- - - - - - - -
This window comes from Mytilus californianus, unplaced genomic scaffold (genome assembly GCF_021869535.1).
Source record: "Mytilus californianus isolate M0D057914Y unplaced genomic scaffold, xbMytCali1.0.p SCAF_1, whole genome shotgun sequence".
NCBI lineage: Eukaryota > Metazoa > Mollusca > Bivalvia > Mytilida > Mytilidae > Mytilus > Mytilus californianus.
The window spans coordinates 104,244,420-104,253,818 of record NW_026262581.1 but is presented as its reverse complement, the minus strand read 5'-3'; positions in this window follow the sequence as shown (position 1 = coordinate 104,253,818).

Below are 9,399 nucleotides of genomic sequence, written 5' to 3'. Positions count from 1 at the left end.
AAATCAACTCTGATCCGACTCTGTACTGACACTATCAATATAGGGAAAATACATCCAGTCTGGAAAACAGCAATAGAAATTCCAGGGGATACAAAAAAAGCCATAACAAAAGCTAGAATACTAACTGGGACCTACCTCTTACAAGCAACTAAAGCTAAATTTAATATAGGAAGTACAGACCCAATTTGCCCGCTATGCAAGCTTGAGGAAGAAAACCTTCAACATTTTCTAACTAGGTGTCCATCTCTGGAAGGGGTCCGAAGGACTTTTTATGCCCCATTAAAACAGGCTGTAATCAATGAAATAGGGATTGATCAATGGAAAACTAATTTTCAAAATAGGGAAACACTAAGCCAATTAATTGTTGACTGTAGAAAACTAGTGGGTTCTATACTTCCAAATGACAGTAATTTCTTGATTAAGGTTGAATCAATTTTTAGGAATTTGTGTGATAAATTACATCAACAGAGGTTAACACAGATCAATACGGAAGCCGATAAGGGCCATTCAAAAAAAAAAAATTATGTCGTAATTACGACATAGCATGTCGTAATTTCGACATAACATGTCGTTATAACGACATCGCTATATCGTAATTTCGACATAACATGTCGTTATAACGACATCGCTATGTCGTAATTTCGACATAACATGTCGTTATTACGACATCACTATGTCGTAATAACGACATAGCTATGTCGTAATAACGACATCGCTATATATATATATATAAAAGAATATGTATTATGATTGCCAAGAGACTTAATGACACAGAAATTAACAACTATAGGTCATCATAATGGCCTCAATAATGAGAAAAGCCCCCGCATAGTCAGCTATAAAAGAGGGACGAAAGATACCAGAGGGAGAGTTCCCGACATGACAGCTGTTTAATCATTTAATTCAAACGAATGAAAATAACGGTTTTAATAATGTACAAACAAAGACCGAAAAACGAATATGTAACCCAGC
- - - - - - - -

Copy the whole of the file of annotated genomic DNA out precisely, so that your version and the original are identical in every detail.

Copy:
This window comes from Mytilus californianus, unplaced genomic scaffold (genome assembly GCF_021869535.1).
Source record: "Mytilus californianus isolate M0D057914Y unplaced genomic scaffold, xbMytCali1.0.p SCAF_1, whole genome shotgun sequence".
NCBI lineage: Eukaryota > Metazoa > Mollusca > Bivalvia > Mytilida > Mytilidae > Mytilus > Mytilus californianus.
The window spans coordinates 104,244,420-104,253,818 of record NW_026262581.1 but is presented as its reverse complement, the minus strand read 5'-3'; positions in this window follow the sequence as shown (position 1 = coordinate 104,253,818).

Below are 9,399 nucleotides of genomic sequence, written 5' to 3'. Positions count from 1 at the left end.
AAATCAACTCTGATCCGACTCTGTACTGACACTATCAATATAGGGAAAATACATCCAGTCTGGAAAACAGCAATAGAAATTCCAGGGGATACAAAAAAAGCCATAACAAAAGCTAGAATACTAACTGGGACCTACCTCTTACAAGCAACTAAAGCTAAATTTAATATAGGAAGTACAGACCCAATTTGCCCGCTATGCAAGCTTGAGGAAGAAAACCTTCAACATTTTCTAACTAGGTGTCCATCTCTGGAAGGGGTCCGAAGGACTTTTTATGCCCCATTAAAACAGGCTGTAATCAATGAAATAGGGATTGATCAATGGAAAACTAATTTTCAAAATAGGGAAACACTAAGCCAATTAATTGTTGACTGTAGAAAACTAGTGGGTTCTATACTTCCAAATGACAGTAATTTCTTGATTAAGGTTGAATCAATTTTTAGGAATTTGTGTGATAAATTACATCAACAGAGGTTAACACAGATCAATACGGAAGCCGATAAGGGCCATTCAAAAAAAAAAAATTATGTCGTAATTACGACATAGCATGTCGTAATTTCGACATAACATGTCGTTATAACGACATCGCTATATCGTAATTTCGACATAACATGTCGTTATAACGACATCGCTATGTCGTAATTTCGACATAACATGTCGTTATTACGACATCACTATGTCGTAATAACGACATAGCTATGTCGTAATAACGACATCGCTATATATATATATATAAAAGAATATGTATTATGATTGCCAAGAGACTTAATGACACAGAAATTAACAACTATAGGTCATCATAATGGCCTCAATAATGAGAAAAGCCCCCGCATAGTCAGCTATAAAAGAGGGACGAAAGATACCAGAGGGAGAGTTCCCGACATGACAGCTGTTTAATCATTTAATTCAAACGAATGAAAATAACGGTTTTAATAATGTACAAACAAAGACCGAAAAACGAATATGTAACCCAGC